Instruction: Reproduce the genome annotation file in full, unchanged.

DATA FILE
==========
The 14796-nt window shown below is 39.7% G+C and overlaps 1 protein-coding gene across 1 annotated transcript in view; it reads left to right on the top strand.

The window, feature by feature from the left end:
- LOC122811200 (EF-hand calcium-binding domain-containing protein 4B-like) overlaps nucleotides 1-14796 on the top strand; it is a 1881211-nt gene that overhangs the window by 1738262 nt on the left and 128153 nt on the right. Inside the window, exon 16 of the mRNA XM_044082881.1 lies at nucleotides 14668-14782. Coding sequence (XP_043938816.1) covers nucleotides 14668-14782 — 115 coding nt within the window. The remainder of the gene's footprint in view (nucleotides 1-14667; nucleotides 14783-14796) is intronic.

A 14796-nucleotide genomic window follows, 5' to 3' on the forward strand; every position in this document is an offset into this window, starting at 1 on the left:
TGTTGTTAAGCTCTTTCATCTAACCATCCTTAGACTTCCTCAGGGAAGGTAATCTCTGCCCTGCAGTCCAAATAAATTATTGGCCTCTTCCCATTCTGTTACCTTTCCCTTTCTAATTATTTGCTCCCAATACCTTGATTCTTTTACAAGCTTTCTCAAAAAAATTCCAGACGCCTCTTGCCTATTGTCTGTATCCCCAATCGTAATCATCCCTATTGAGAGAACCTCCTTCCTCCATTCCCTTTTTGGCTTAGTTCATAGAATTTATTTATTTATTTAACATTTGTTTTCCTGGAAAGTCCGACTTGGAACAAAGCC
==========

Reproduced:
The 14796-nt window shown below is 39.7% G+C and overlaps 1 protein-coding gene across 1 annotated transcript in view; it reads left to right on the top strand.

The window, feature by feature from the left end:
- LOC122811200 (EF-hand calcium-binding domain-containing protein 4B-like) overlaps nucleotides 1-14796 on the top strand; it is a 1881211-nt gene that overhangs the window by 1738262 nt on the left and 128153 nt on the right. Inside the window, exon 16 of the mRNA XM_044082881.1 lies at nucleotides 14668-14782. Coding sequence (XP_043938816.1) covers nucleotides 14668-14782 — 115 coding nt within the window. The remainder of the gene's footprint in view (nucleotides 1-14667; nucleotides 14783-14796) is intronic.

A 14796-nucleotide genomic window follows, 5' to 3' on the forward strand; every position in this document is an offset into this window, starting at 1 on the left:
TGTTGTTAAGCTCTTTCATCTAACCATCCTTAGACTTCCTCAGGGAAGGTAATCTCTGCCCTGCAGTCCAAATAAATTATTGGCCTCTTCCCATTCTGTTACCTTTCCCTTTCTAATTATTTGCTCCCAATACCTTGATTCTTTTACAAGCTTTCTCAAAAAAATTCCAGACGCCTCTTGCCTATTGTCTGTATCCCCAATCGTAATCATCCCTATTGAGAGAACCTCCTTCCTCCATTCCCTTTTTGGCTTAGTTCATAGAATTTATTTATTTATTTAACATTTGTTTTCCTGGAAAGTCCGACTTGGAACAAAGCC